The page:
I have read through Treatise on Method completely three times, and parts of it more times than that. It was not an easy book to read, and I still don’t have all the Latin and Greek translated. One of the things that continues to excite me about the book is the way in which Coleridge synthesizes the thinking of two people who appeared on the surface to disagree.
Bacon and Plato are both concerned with the ability of the mind to comprehend and deal with knowledge. They both recognized that innate Ideas or absolute Truth—something transcendent—is the object toward which the mind strives. In fact, Coleridge says “the truths to be embraced are objective.” The biggest obstacle that stands between the mind of a thinker and the comprehension of those truths is, unfortunately, the human intellect itself, which is like a flawed mirror that cannot perfectly reflect the image before it. Bacon names the flaws “Idols” of the mind, which he calls “empty notions”—preconceived ideas, or prejudices, if you will. Plato calls the flaws “opinions” which he defines as “a medium between knowledge and ignorance.” In other words—we can be our own worst enemies and fail to perceive ideas unless we ruthlessly set aside our own cherished idols or opinions in service of Truth. Because, according to Coleridge, both Plato and Bacon did believe that the mind could be rectified in spite of its flaws.
But how do we do that? You might not be surprised that it involves a certain amount of humility. The unfortunate tendency of human intellect is to suppose that it is the yardstick to which truth—Natural and Divine—must submit to be measured. Coleridge calls that arrogance, and he is not wrong. The “corrector and purifier of all reasoning” is Truth—that is, the ability to perceive that Laws operate in the Cosmos to which we must only submit and can never alter or defy. Human reason must submit to Natural Law.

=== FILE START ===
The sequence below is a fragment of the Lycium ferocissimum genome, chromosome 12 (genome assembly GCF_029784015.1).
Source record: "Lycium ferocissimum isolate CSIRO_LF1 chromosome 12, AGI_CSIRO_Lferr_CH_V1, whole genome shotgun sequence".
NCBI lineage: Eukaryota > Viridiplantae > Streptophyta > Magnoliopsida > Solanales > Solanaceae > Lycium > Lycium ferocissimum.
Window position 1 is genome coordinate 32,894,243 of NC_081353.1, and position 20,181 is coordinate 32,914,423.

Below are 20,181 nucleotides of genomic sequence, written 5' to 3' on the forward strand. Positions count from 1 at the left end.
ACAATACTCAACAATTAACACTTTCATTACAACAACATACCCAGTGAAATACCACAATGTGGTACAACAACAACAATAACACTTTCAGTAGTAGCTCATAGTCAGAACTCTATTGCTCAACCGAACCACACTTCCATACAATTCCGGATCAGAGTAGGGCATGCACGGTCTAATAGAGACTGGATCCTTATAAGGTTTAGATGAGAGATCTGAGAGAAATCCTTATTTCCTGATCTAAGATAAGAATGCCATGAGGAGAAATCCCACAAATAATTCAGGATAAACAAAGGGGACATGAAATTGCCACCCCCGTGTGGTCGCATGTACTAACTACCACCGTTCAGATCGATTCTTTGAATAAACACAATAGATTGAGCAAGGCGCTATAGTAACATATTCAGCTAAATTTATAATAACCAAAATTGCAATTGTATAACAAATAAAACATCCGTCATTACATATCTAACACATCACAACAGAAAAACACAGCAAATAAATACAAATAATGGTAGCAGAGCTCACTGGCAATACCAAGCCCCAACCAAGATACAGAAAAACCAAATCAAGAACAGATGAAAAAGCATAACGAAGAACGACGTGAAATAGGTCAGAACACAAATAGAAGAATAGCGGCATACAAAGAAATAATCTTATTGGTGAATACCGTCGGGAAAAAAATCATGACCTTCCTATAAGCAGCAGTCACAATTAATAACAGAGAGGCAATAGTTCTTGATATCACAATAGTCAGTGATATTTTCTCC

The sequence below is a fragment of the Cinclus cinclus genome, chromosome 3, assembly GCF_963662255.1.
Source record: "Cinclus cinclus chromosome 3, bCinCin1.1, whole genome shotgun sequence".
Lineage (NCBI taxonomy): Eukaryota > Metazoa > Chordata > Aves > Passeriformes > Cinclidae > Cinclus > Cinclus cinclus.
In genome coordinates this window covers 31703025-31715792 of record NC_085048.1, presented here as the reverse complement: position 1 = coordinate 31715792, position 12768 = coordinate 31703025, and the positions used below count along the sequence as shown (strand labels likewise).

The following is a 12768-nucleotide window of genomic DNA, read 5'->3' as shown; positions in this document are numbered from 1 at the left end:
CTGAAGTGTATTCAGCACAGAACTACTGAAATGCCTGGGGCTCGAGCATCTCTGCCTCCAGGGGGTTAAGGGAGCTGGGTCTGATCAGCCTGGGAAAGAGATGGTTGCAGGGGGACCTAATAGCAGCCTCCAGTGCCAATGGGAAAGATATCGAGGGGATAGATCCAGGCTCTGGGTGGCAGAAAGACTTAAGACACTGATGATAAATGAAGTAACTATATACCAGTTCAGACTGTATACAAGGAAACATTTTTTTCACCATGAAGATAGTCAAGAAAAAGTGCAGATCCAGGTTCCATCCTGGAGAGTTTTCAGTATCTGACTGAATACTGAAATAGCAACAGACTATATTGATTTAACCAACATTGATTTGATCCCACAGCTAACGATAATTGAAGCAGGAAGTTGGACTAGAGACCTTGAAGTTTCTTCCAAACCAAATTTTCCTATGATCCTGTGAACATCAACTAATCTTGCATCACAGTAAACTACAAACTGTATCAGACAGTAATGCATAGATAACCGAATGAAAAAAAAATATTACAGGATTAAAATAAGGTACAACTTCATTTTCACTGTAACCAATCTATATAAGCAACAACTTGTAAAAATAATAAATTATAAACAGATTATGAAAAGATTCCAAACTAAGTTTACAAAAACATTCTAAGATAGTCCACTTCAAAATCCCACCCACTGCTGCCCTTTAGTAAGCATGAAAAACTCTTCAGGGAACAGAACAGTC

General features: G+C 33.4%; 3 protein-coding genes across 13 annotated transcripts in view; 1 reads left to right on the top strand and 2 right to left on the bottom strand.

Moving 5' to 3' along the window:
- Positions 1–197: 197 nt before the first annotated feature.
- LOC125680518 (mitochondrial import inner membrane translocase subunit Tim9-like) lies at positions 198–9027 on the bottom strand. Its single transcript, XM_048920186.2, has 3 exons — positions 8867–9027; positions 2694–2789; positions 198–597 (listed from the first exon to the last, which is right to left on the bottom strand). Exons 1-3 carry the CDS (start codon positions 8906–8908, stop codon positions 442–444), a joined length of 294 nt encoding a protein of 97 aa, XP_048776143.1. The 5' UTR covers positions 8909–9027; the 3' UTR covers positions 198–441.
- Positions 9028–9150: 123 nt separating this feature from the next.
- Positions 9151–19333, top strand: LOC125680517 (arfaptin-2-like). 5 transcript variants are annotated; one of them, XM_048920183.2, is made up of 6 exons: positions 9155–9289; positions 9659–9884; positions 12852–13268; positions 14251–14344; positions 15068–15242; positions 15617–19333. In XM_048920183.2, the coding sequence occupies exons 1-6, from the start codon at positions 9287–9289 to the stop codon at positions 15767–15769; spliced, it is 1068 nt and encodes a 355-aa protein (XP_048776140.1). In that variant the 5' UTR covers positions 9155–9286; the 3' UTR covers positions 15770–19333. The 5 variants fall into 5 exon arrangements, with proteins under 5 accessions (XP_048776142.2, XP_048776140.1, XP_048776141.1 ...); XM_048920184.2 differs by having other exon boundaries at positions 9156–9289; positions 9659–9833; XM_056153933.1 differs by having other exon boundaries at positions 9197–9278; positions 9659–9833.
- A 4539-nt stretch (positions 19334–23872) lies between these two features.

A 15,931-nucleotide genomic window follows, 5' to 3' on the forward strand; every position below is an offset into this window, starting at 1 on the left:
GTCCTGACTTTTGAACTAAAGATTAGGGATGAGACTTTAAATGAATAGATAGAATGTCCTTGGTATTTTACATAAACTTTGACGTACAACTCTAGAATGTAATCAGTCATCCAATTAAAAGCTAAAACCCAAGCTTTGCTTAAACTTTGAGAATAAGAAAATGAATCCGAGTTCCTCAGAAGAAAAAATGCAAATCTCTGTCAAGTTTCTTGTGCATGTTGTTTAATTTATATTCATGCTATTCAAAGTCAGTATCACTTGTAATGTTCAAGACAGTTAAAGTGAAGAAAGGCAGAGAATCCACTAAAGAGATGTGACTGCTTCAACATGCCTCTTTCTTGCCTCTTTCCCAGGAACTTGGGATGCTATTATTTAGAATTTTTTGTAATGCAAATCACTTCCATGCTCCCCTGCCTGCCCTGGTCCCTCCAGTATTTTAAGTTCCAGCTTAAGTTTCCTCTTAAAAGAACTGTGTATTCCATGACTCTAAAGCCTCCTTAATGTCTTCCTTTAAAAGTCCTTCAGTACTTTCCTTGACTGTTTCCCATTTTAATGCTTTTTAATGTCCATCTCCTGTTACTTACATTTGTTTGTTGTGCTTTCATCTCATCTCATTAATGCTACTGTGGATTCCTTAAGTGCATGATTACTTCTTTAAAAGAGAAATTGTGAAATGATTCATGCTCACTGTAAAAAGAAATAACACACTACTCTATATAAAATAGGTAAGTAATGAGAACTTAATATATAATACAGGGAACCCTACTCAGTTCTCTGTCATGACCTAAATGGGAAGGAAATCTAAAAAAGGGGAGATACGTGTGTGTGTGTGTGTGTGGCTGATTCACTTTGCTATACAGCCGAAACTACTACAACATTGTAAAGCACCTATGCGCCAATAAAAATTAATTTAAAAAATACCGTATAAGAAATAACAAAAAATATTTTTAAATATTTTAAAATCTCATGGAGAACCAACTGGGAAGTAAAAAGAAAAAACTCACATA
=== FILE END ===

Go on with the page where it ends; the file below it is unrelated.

Look at the language they use:
It will not surprise us, that Plato so often denominates Ideas living Laws, in and by which the Mind has its whole true being and permanence; or that Bacon, vice versa, names the Laws of Nature, Ideas. (p. 46)
Do the concepts of “ideas” and “laws of nature” sound familiar to you? If you have read Charlotte Mason carefully, they probably do. She founded her entire philosophy of education upon this premise. It is at this point in Coleridge’s book that he says:
A distinguishable power self-affirmed, and seen in its unity with the Eternal Essence, is, according to Plato, an Idea.
Charlotte Mason quoted that definition in Philosophy of Education, and I do not think it is a coincidence that in the same section she complains:
One of our presumptuous sins in this connection is that we venture to offer opinions to children (and to older persons) instead of ideas. We believe that an opinion expresses thought and therefore embodies an idea. Even if it did so once the very act of crystallization into opinion destroys any vitality it may have had. (Philosophy of Education, p. 110)
Our object in education should always be the pursuit of Truth, not the propagation of our own opinions. Plato thought so. Bacon thought so. Presumably Coleridge thought so, and Charlotte Mason certainly did. Even though Bacon was primarily interested in science and Plato in philosophy, there is still that underlying unity in their method of approaching knowledge and seeking truth.
Far from differing in their great views of the education of the Mind, they both proceeded on the same principles of unity and progression; and consequently both cultivated alike the Science of Method, such as we have here described it. If we are correct in these statements, then may we boast to have solved the great problem of conciliating ancient and modern Philosophy. (p. 46-47)
That is a potent statement and a heady claim to be making. Small wonder Coleridge uses the word “boast” to describe it. And yet, I think it is clear that Charlotte Mason met him on this ground, and found in these ideas the confidence and certainty which her own experience illustrated as time went on. She urged these concepts in her earliest writings, and she waved them with a flourish in her final work. Whether they are ancient or modern is less important than that they are true. She called upon both ancient philosophers and her modern experience to testify to the laws she perceived.
I know this can feel like a lofty discussion that is beyond our grasp, but it is not. It boils down to the simple idea that there is truth, and we can know it. Everything else grows from there.